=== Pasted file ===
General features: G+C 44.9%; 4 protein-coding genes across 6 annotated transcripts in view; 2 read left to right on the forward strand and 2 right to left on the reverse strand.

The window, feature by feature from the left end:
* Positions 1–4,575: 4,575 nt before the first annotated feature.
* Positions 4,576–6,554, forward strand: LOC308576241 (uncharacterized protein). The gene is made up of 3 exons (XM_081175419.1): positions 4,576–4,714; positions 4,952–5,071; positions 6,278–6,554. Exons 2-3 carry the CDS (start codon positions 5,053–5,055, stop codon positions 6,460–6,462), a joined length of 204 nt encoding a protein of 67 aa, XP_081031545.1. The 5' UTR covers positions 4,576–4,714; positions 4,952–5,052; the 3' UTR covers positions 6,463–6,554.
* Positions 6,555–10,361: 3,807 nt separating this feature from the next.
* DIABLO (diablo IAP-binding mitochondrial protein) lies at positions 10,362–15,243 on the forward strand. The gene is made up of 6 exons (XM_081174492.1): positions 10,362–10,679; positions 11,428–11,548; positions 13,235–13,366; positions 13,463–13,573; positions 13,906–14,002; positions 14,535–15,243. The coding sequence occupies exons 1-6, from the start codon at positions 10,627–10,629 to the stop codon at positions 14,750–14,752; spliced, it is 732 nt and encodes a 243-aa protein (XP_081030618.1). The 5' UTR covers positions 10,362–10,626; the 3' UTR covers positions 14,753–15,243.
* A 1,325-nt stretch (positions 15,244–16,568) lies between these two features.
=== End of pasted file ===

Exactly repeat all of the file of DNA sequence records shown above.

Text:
General features: G+C 44.9%; 4 protein-coding genes across 6 annotated transcripts in view; 2 read left to right on the forward strand and 2 right to left on the reverse strand.

The window, feature by feature from the left end:
* Positions 1–4,575: 4,575 nt before the first annotated feature.
* Positions 4,576–6,554, forward strand: LOC308576241 (uncharacterized protein). The gene is made up of 3 exons (XM_081175419.1): positions 4,576–4,714; positions 4,952–5,071; positions 6,278–6,554. Exons 2-3 carry the CDS (start codon positions 5,053–5,055, stop codon positions 6,460–6,462), a joined length of 204 nt encoding a protein of 67 aa, XP_081031545.1. The 5' UTR covers positions 4,576–4,714; positions 4,952–5,052; the 3' UTR covers positions 6,463–6,554.
* Positions 6,555–10,361: 3,807 nt separating this feature from the next.
* DIABLO (diablo IAP-binding mitochondrial protein) lies at positions 10,362–15,243 on the forward strand. The gene is made up of 6 exons (XM_081174492.1): positions 10,362–10,679; positions 11,428–11,548; positions 13,235–13,366; positions 13,463–13,573; positions 13,906–14,002; positions 14,535–15,243. The coding sequence occupies exons 1-6, from the start codon at positions 10,627–10,629 to the stop codon at positions 14,750–14,752; spliced, it is 732 nt and encodes a 243-aa protein (XP_081030618.1). The 5' UTR covers positions 10,362–10,626; the 3' UTR covers positions 14,753–15,243.
* A 1,325-nt stretch (positions 15,244–16,568) lies between these two features.